LGA chair warns government change could derail devolution

4 Oct 16
The chair of the Local Government Association has warned that a “pause” in devolution following Theresa May’s arrival in Downing Street could derail the process across the country.

Lord Porter, speaking at an LGA fringe meeting organised with the Centre for Cities, said the change of government had created a vacuum, into which doubt had crept regarding planned devolution schemes.

The deals are intended to provide powers to local authorities to boost economic growth. However, since May became prime minister, a proposed devolution deal for a combined authority in the north east of England collapsed after four of the seven councils involved rejected the terms.

Porter, who is also a Conservative peer, stressed he was speaking personally rather than for the LGA but insisted it was unfair to say that devolution schemes were going backwards.

“I think there has been enough space for a pause, and when you get a pause you get a vacuum, and when you get a vacuum people with different agendas start to fill the vacuum, that is what we have got.”

He said that if Whitehall “had carried on ramming home hard” existing devolution deals even after the change of government, “I think the momentum would have stayed with the deals that were there. I think the thing that has been able to give people breathing space is the change in administration – different people at the top and different priorities.”

Porter maintained that the vacuum could cause the devolution processes to become derailed. “I don’t think it’s going backwards, I think it has stalled and I think the stall is the bit that will undermine it. I think the stall will give all the doubters enough space to derail the deals”.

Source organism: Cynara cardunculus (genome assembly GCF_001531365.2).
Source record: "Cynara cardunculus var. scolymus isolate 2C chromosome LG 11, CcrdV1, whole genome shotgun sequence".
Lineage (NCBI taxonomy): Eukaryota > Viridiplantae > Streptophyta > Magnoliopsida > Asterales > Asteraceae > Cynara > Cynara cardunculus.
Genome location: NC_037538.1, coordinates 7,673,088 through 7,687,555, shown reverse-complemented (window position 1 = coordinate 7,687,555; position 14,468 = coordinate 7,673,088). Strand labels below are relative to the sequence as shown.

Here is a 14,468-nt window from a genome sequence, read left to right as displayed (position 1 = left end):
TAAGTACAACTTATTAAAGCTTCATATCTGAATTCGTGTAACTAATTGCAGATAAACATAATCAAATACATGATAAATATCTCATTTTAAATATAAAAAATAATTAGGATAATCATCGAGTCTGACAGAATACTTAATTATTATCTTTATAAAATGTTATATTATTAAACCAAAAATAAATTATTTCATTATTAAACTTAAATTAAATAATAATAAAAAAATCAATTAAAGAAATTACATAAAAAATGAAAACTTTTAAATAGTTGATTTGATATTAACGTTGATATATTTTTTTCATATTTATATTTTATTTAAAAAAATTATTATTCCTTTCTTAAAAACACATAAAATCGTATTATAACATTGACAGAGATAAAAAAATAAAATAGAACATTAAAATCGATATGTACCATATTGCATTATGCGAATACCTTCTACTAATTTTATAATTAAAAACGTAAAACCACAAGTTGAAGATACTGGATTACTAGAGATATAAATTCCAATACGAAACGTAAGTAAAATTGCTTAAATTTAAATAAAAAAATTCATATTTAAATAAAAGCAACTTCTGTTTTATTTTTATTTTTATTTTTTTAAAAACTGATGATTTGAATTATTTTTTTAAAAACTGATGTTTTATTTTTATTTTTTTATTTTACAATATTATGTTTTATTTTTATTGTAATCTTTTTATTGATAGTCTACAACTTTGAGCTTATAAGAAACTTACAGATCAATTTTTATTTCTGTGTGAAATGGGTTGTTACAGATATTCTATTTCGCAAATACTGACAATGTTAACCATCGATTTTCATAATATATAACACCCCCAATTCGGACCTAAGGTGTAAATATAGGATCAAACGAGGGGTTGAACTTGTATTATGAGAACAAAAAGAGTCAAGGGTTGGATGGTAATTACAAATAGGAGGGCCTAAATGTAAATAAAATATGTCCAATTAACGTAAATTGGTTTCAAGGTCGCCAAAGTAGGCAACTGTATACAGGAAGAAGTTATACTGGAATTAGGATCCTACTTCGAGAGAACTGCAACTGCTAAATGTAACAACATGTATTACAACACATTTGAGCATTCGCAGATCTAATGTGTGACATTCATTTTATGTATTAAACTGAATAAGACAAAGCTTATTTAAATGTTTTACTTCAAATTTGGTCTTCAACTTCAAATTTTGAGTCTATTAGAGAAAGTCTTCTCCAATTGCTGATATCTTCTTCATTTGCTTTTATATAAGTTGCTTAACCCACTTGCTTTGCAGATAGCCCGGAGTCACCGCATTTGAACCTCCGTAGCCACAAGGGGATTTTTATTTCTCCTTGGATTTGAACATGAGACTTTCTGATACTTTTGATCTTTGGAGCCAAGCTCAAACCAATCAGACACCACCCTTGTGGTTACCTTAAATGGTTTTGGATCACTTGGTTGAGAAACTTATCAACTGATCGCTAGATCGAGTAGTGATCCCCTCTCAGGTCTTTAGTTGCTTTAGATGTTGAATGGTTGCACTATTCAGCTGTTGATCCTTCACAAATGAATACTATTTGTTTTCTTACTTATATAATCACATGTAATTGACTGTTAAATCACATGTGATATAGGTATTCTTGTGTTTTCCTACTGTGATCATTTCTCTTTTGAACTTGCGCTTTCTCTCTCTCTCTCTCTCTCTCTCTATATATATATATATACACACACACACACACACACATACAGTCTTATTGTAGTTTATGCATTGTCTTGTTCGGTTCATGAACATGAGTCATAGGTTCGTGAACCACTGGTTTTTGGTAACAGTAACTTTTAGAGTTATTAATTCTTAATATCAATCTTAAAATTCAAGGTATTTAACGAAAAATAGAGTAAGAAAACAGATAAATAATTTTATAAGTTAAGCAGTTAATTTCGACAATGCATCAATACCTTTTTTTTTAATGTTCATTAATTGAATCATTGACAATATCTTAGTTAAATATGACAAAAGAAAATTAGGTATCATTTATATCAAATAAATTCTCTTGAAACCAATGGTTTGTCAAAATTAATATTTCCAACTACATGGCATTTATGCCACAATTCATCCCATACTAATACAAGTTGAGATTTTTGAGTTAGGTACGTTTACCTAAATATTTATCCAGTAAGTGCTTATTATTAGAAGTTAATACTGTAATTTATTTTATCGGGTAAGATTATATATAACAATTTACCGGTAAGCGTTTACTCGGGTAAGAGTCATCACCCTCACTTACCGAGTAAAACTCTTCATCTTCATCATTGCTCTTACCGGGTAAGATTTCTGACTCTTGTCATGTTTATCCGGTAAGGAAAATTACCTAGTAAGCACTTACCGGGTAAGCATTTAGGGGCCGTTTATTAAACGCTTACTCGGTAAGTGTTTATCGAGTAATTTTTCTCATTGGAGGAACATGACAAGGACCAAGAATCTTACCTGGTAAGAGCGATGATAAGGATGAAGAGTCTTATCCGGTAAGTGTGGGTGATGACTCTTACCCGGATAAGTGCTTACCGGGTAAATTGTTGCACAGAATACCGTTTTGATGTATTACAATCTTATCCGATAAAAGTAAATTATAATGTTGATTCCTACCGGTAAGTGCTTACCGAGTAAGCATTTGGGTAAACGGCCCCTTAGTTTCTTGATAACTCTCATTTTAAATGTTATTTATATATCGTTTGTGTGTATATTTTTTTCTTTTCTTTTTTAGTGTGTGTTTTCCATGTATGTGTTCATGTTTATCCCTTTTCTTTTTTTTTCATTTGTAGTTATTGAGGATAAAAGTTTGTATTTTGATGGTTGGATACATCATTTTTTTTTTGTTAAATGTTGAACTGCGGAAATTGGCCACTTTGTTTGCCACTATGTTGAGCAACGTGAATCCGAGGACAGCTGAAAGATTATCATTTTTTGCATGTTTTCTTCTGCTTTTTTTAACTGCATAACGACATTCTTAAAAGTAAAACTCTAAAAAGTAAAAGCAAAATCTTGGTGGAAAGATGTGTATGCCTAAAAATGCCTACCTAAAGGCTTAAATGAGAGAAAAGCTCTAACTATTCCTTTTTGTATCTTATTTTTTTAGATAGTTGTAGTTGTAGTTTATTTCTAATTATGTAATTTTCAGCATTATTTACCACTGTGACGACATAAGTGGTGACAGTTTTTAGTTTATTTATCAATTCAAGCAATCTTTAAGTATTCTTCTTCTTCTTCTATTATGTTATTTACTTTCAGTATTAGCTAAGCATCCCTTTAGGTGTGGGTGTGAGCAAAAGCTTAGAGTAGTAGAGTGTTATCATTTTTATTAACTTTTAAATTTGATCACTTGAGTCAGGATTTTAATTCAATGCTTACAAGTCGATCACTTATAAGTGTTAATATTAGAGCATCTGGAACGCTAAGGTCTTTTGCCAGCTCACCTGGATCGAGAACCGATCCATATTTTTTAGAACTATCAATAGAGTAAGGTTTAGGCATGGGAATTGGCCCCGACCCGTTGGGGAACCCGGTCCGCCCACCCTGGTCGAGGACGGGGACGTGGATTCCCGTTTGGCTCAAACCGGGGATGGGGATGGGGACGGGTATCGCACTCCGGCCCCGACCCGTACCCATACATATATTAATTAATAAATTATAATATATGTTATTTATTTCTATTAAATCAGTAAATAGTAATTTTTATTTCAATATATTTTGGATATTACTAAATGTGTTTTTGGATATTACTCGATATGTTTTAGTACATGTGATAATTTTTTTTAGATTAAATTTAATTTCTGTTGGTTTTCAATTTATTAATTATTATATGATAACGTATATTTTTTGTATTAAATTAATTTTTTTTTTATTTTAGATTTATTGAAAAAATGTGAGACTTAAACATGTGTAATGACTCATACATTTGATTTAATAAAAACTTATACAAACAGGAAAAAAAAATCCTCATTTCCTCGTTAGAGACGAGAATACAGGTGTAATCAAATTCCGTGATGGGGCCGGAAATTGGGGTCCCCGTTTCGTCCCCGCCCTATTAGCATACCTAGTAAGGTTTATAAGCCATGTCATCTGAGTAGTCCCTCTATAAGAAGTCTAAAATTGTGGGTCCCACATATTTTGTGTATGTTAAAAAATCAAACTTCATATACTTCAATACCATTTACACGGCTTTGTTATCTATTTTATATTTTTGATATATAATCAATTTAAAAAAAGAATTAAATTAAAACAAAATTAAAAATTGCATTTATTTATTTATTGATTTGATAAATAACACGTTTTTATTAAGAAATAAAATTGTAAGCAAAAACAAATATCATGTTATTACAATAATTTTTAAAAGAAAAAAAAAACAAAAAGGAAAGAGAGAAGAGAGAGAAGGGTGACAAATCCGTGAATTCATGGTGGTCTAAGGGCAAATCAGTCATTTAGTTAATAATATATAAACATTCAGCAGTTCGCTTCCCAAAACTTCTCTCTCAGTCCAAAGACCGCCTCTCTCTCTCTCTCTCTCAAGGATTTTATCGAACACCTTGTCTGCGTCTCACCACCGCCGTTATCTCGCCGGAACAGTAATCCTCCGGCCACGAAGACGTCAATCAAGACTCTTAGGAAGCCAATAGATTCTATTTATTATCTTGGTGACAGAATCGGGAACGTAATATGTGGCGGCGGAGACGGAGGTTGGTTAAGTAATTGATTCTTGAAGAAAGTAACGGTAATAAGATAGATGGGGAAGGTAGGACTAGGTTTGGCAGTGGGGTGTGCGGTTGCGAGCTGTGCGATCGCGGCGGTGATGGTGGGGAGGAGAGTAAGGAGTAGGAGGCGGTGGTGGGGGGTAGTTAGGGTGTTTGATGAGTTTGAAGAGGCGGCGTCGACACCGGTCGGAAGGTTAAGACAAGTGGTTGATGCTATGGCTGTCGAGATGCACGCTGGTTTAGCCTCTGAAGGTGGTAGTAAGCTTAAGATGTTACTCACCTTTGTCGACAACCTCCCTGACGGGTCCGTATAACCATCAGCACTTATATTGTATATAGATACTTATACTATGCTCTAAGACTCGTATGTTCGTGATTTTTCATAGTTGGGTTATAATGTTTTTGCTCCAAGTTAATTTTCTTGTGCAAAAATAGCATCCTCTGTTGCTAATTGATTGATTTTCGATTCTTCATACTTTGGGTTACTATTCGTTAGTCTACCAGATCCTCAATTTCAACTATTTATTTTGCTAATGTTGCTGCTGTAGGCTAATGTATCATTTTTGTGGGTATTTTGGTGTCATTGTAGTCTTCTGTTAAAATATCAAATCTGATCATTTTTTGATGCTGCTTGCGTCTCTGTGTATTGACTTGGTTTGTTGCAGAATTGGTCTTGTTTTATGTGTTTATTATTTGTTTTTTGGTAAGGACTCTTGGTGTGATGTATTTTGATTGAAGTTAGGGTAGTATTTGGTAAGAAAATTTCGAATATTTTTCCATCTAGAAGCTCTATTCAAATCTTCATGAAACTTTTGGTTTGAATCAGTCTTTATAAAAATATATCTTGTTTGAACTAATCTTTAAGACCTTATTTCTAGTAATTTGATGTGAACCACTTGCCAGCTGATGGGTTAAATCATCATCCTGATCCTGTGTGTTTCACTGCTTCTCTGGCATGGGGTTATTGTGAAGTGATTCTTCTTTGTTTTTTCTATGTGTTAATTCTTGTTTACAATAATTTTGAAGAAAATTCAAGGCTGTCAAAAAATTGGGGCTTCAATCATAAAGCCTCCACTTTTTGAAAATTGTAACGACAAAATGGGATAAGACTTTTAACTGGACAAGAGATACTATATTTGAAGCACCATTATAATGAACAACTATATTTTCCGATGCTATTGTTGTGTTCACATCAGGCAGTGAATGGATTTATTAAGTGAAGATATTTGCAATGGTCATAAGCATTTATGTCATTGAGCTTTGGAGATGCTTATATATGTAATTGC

He also noted that the government had not changed its policy on the requirement for combined authority devolution deals to include directly elected majors. This is despite some in the sector hoping May and communities secretary Sajid Javid would be less insistent on the controversial stipulation than former chancellor George Osborne.

“She hasn’t changed her position but if enough people say she has then some people think so,” Porter said.

He added: “Sajid has made it quite clear, he has made public statements, he’s still driving [forward] the exiting deals and if you don’t have a mayor, no deal. People are still staying where the secretary of state is – well he’s made public pronouncements on it, you should know where he is.”

Porter also used the session to highlight the potential value of mayors to drive public sector reform. He said that although the devolution deals had been driven by economic development concerns, public sector reform was also vital.

Using the example of Birmingham, where the conference is being held, he said mayors could help drive reforms, which would go hand in hand with economic development.

“Is the state in Birmingham broken? Yes. Does it need reform? Yes. And if they say the price for that is a mayor, I would pay that price, where I live. If there are things that I know are wrong, if we can fix them but you have to have a mayor, then have a mayor to fix them.”

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